Natalie Williams & In Bed With

Natalie Williams (Photo © John Watson/jazzcamera.co.uk)

Natalie Williams (Photo © John Watson/jazzcamera.co.uk)

Jazz Arena and Parabola Arts Centre, Cheltenham Jazz Festival, Cheltenham UK
03-05-2015

My day at Cheltenham wasn’t meant to begin this way. I had intended to see the French big band, Surnatural Orchestra, but was unable to get a ticket (my own fault for leaving it so late) but the alternative made for a strikingly contrasting couple of early Sunday gigs.

I realise this is only one way of looking at those contrasts, but I’ll go with it and see where it leads. Let’s view them as examples of what inspires young men and women these days (and please forgive me in advance for the ridiculous gender stereotyping that follows).

Natalie Williams operates in the vector where jazz overlaps with soul, R ‘n’ B and singer/songwriting, and she based her Jazz Arena performance on the original compositions which fill her recent album Where You Are. They are strongly constructed songs, with nicely developed moods building from verse to chorus with some middle eights along the way. The melodies were hooky on the album and though I haven’t heard them for a while they flood back in performance.

The band was tight, comprising sometime writing partner Robin Mullarkey on bass with James Maddren on drums, Phil Peskett on piano (and whistling), and Al Cherry on guitar. They all contributed backing vocals too.

Williams has a hugely adaptable voice. I’m not sure how much backing singing she has done, but she does remind me a little of that most celebrated of singers who once was “20 feet from stardom”, to quote that documentary film: Luther Vandross. Like him she has great range (with a particularly luscious, chocolatey timbre low down) but also the ability to vary her tone to match the moment, making it either strongly characterful or relatively transparent, whichever suits. (To extend the Vandross, comparison, I’d love to hear her sing some Bacharach/David).

Although the two covers were pleasant – Jobim’s Waters Of March and Lennon’s Jealous Guy – it was the original songs that stood out. They centre on the classic subjects of romantic song, the joys and tribulations of falling in and out of love, and the complications of relationships between human beings in general. Natalie’s tribute to her grandmother, the title song of Where You Are, was particularly affecting.

So, if that’s the kind of stuff that inspired this young woman’s music, what drives the young men?

In Bed With is the result of the Anglo-French JazzShuttle project which puts together musicians divided by the Channel to see what emerges. So French drummer Sylvain Darrifourcq and French guitarist Julien Desprez found common purpose with British keyboardist Kit Downes.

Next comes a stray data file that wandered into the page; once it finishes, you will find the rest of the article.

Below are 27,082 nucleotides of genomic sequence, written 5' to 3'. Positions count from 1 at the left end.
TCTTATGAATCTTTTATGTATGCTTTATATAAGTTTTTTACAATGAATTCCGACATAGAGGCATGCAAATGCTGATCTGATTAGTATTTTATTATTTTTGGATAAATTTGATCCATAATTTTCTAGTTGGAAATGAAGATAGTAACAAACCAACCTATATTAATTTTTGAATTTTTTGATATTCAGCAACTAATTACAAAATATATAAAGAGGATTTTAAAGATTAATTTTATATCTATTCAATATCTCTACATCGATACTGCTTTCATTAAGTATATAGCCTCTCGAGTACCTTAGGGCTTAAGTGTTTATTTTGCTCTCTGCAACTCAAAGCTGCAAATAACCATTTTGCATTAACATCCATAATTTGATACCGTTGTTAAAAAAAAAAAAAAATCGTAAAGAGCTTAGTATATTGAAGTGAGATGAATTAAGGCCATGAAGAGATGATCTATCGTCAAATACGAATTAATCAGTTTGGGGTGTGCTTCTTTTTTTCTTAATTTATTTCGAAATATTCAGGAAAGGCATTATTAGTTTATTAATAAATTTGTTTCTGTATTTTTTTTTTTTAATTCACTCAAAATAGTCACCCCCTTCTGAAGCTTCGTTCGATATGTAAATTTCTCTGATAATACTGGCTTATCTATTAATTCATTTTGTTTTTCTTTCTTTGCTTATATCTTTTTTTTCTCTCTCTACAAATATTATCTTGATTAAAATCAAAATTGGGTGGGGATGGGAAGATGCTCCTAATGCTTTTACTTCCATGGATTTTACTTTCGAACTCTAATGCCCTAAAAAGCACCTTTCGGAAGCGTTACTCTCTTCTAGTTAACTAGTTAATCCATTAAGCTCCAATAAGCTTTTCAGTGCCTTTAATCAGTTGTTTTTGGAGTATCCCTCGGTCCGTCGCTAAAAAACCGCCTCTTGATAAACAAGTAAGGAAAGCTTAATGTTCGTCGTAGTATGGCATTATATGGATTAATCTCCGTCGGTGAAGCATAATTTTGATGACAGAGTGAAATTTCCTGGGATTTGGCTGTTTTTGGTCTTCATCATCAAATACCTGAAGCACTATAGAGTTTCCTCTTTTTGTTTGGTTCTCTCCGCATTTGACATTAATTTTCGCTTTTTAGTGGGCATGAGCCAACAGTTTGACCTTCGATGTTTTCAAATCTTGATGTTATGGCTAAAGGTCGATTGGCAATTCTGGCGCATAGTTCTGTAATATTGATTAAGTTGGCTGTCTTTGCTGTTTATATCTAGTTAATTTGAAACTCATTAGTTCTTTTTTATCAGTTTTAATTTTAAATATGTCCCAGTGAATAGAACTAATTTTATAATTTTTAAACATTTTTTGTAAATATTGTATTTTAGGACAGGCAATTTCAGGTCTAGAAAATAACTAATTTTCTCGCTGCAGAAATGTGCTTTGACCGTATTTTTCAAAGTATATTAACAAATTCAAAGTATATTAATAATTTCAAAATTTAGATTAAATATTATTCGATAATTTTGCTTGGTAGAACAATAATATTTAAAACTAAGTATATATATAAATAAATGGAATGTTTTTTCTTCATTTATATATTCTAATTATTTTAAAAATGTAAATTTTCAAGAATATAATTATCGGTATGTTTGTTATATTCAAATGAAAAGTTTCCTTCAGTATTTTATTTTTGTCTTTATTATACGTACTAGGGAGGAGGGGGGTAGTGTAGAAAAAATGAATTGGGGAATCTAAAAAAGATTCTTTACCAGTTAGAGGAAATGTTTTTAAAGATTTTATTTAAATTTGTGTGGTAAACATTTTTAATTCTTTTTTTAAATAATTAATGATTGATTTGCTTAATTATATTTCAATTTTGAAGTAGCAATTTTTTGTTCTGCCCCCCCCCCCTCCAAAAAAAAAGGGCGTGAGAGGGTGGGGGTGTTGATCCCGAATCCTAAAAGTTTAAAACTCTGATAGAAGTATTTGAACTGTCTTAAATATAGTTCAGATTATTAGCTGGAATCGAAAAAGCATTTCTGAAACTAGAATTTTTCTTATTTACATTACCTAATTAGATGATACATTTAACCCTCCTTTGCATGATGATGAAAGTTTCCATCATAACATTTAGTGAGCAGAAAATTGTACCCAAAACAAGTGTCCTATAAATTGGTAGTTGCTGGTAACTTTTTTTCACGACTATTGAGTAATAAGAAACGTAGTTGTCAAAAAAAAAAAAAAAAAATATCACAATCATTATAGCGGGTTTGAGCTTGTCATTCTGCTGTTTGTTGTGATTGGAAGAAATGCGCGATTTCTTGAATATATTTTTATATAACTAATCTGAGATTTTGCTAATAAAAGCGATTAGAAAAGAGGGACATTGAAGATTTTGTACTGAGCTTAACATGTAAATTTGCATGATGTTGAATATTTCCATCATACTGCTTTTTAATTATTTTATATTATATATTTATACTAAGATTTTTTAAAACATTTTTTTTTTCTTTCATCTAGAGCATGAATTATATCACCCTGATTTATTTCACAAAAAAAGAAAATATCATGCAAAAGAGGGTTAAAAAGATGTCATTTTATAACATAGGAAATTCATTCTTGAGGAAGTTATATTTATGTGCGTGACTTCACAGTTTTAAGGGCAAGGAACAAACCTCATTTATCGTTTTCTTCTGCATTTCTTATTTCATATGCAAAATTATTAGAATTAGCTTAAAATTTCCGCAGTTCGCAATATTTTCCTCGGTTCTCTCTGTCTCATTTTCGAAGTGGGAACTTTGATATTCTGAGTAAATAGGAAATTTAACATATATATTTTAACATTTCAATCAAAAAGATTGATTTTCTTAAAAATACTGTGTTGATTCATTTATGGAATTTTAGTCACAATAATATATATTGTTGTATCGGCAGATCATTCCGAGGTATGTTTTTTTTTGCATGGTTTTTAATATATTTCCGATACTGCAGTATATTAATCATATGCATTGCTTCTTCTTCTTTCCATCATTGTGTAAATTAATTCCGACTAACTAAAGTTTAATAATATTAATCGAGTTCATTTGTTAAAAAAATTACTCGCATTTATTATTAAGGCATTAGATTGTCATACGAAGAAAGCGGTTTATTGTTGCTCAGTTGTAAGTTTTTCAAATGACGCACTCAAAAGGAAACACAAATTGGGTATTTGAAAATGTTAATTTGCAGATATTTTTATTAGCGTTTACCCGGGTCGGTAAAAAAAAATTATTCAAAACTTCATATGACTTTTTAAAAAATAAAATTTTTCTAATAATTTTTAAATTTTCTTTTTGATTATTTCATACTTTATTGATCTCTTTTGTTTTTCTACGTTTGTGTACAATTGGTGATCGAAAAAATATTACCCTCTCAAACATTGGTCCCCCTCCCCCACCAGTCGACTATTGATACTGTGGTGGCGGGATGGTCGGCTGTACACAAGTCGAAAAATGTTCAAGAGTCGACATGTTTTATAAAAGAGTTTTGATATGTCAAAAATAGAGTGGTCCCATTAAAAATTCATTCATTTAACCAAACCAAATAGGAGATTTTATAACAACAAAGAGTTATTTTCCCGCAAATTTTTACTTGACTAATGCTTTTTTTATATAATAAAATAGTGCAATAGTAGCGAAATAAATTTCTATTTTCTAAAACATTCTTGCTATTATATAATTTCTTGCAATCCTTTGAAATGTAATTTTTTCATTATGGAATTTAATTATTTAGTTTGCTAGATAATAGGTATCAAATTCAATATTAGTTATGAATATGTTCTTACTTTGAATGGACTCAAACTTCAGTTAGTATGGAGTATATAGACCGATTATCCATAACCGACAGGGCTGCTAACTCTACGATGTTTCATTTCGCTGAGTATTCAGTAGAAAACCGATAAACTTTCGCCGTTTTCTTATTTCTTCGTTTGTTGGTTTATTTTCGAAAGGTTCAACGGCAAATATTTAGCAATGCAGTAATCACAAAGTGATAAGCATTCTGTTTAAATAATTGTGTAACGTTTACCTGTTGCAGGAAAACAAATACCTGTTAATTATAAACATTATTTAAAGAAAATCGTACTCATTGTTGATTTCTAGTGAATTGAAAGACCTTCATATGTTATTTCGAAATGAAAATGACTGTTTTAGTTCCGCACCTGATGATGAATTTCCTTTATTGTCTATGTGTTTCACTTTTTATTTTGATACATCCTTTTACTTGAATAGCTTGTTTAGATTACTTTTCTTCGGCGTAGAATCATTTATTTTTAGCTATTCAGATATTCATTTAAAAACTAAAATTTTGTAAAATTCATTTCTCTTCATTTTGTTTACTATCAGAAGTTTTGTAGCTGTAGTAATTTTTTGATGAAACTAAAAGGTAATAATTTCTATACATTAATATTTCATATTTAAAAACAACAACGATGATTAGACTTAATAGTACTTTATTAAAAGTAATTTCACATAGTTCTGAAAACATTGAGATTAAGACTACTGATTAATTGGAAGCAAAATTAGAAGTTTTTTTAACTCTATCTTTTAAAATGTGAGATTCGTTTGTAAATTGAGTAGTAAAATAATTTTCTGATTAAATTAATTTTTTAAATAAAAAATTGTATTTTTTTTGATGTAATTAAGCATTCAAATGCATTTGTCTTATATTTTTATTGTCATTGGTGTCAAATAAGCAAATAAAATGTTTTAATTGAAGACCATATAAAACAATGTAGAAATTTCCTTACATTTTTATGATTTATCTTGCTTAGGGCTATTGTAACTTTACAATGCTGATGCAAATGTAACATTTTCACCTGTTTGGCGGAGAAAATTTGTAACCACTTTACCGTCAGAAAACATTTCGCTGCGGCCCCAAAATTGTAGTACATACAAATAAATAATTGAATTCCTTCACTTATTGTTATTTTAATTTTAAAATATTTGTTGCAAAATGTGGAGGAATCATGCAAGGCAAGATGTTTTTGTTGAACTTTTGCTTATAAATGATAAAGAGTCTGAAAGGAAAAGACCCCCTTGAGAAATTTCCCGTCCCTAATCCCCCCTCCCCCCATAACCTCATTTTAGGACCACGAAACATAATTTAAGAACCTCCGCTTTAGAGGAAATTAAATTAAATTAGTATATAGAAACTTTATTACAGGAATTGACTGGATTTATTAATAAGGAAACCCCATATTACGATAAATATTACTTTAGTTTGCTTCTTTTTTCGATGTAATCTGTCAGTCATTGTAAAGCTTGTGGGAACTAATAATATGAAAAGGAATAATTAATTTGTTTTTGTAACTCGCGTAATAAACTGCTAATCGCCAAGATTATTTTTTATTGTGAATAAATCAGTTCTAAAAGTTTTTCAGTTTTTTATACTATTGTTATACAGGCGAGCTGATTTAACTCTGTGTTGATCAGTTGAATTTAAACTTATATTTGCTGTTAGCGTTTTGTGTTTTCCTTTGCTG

The titles are jokey – I think I heard Darrifourcq announce Stress Caramel, Chinese Reggae and Sexy Champagne – and the playing is strongly of the jump-cut, avant-rock kind. The contrasts between quiet and loud, noodling and thrashing, impossibly complex time and four to the floor rocking are all strong.

As a friend of mine is wont to say about certain things in life: “it’s a young man’s game.” All three of those descriptors are vital here. The experience – Darrifourcq as blisteringly fast silencing a cymbal as he is hitting it, Desprez pummelling the upper arm of the guitar for effect, Downes keeping bass pads and keyboards constantly and simultaneously manipulated – was for me a bit like watching three virtuoso computer gamers at play. Yes, there was virtuosic action here, there was violence, there was disjunction, there was alienation, there was the dystopian view, there was cleverness; but where was the humanity, where was the spirituality, where was the love, where was hope? I could admire the trio’s expertise but couldn’t really see the point of it at all.

I didn’t hate it; it was worse than that. It left me totally unmoved. I wrestled with my own inability to find anything worthwhile and abiding in In Bed With’s music, especially as I was surrounded by people who seemed to have enjoyed it, but only for a minute or two. At my age life’s too short to worry about the young man’s game. And there was John Scofield and Julian Argüelles’s Septet to look forward to…

  • All photographs are © John Watson/jazzcamera.co.uk and cannot be used without permission. For John’s full gallery of Cheltenham pictures go here.
Julien Desprez (Photo © John Watson/jazzcamera.co.uk)

Julien Desprez (Photo © John Watson/jazzcamera.co.uk)



Categories: Live review

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